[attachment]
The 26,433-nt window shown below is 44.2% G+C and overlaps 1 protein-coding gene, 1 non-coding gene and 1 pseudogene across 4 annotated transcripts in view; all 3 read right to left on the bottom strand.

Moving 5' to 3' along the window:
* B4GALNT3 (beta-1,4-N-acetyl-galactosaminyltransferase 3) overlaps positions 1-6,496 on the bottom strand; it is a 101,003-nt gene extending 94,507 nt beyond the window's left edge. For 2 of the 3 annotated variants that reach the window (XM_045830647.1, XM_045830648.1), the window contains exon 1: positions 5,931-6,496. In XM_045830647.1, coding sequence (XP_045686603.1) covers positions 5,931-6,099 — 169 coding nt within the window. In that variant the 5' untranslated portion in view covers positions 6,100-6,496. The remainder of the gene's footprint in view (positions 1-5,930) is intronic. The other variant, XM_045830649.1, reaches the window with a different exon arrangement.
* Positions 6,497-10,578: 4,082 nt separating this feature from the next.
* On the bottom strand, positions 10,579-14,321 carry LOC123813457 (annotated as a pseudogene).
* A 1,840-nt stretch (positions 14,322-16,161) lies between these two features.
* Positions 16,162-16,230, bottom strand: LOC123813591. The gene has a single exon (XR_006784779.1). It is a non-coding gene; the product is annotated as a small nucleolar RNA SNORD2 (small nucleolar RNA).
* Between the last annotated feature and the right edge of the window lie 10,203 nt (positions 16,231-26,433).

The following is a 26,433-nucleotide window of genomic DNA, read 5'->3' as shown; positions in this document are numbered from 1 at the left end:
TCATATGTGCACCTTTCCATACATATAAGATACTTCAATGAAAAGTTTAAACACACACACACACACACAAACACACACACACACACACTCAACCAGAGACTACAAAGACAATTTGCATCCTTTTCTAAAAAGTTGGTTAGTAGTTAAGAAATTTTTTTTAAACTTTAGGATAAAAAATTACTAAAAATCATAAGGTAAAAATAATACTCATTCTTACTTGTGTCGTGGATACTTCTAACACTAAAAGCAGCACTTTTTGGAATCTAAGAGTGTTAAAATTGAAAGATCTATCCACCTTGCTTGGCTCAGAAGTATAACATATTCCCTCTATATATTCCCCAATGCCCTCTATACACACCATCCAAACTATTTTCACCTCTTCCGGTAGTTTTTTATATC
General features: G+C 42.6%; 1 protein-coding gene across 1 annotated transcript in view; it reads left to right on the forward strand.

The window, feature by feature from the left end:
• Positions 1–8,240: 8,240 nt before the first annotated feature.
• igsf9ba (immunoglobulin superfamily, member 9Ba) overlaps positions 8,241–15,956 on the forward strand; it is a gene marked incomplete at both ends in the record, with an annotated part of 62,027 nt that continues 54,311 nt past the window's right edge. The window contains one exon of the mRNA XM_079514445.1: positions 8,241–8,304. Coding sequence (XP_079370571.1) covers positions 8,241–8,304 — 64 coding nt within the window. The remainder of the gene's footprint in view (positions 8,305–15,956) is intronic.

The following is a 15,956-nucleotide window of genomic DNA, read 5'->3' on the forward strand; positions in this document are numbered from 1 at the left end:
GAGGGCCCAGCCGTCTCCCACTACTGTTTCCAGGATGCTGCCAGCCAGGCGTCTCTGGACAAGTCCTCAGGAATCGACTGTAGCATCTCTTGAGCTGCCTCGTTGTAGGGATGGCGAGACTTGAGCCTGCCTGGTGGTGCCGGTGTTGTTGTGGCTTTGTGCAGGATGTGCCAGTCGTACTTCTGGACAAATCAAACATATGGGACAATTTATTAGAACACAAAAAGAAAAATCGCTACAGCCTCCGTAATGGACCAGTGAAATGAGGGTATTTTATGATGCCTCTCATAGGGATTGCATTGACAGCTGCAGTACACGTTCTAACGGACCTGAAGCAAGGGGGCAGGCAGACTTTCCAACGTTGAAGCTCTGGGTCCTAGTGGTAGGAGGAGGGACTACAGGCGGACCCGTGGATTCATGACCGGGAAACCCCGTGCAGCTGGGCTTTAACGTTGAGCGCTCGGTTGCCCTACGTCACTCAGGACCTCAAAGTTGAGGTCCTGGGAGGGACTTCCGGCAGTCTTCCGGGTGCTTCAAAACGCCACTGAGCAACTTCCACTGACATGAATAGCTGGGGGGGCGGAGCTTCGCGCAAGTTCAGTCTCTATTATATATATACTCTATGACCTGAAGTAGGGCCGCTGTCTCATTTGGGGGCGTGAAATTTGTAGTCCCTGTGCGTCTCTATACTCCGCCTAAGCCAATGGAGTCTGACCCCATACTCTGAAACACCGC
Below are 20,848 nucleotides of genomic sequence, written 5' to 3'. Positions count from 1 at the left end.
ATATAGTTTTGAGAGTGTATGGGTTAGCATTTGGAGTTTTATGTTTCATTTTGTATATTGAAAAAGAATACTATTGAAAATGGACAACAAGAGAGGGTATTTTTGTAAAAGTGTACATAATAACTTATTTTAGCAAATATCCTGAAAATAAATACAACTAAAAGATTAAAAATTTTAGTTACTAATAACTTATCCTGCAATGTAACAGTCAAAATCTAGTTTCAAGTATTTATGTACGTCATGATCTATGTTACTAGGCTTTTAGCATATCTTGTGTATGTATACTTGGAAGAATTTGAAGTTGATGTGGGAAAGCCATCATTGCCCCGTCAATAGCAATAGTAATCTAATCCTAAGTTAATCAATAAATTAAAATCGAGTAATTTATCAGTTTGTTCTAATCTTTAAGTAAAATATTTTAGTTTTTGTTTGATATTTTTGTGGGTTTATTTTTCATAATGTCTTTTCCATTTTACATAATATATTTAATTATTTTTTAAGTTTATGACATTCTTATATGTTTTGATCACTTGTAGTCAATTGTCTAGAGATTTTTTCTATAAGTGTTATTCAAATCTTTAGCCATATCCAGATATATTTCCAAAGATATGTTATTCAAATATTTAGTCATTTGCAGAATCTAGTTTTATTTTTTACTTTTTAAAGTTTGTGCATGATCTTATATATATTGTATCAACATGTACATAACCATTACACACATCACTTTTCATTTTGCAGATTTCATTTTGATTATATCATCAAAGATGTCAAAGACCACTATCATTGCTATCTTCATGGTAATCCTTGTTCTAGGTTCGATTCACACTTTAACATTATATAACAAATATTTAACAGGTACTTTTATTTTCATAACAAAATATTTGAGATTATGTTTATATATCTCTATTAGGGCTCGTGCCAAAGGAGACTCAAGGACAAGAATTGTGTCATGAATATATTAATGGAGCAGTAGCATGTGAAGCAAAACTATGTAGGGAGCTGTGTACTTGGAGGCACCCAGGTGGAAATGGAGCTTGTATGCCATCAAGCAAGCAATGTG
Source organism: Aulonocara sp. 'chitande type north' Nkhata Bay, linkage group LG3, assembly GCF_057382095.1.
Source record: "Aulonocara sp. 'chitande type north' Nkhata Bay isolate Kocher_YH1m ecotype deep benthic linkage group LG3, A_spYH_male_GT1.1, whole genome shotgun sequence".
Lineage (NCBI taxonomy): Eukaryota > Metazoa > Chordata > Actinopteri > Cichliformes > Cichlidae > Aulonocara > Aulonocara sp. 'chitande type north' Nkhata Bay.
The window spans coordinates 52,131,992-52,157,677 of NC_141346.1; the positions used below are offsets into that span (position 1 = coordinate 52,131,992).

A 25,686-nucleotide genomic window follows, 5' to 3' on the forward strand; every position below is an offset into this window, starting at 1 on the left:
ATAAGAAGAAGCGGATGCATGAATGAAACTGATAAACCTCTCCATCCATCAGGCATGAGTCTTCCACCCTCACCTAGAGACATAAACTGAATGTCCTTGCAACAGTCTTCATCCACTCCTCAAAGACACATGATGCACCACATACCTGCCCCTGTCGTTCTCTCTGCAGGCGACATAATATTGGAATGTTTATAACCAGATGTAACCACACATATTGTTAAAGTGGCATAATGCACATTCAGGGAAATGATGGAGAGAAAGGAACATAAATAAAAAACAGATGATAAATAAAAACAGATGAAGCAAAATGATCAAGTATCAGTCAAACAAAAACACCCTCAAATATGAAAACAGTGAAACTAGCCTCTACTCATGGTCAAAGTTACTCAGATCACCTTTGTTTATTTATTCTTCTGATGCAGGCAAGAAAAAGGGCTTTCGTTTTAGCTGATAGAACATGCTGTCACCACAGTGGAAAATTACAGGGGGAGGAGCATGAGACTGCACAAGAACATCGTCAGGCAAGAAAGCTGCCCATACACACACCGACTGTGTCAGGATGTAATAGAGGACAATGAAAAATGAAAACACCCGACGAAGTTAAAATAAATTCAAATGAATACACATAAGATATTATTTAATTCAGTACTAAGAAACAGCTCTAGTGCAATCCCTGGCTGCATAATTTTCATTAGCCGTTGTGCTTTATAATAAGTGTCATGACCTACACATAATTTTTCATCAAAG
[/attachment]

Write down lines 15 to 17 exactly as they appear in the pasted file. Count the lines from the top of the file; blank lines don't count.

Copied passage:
The following is a 15,956-nucleotide window of genomic DNA, read 5'->3' on the forward strand; positions in this document are numbered from 1 at the left end:
GAGGGCCCAGCCGTCTCCCACTACTGTTTCCAGGATGCTGCCAGCCAGGCGTCTCTGGACAAGTCCTCAGGAATCGACTGTAGCATCTCTTGAGCTGCCTCGTTGTAGGGATGGCGAGACTTGAGCCTGCCTGGTGGTGCCGGTGTTGTTGTGGCTTTGTGCAGGATGTGCCAGTCGTACTTCTGGACAAATCAAACATATGGGACAATTTATTAGAACACAAAAAGAAAAATCGCTACAGCCTCCGTAATGGACCAGTGAAATGAGGGTATTTTATGATGCCTCTCATAGGGATTGCATTGACAGCTGCAGTACACGTTCTAACGGACCTGAAGCAAGGGGGCAGGCAGACTTTCCAACGTTGAAGCTCTGGGTCCTAGTGGTAGGAGGAGGGACTACAGGCGGACCCGTGGATTCATGACCGGGAAACCCCGTGCAGCTGGGCTTTAACGTTGAGCGCTCGGTTGCCCTACGTCACTCAGGACCTCAAAGTTGAGGTCCTGGGAGGGACTTCCGGCAGTCTTCCGGGTGCTTCAAAACGCCACTGAGCAACTTCCACTGACATGAATAGCTGGGGGGGCGGAGCTTCGCGCAAGTTCAGTCTCTATTATATATATACTCTATGACCTGAAGTAGGGCCGCTGTCTCATTTGGGGGCGTGAAATTTGTAGTCCCTGTGCGTCTCTATACTCCGCCTAAGCCAATGGAGTCTGACCCCATACTCTGAAACACCGC
Below are 20,848 nucleotides of genomic sequence, written 5' to 3'. Positions count from 1 at the left end.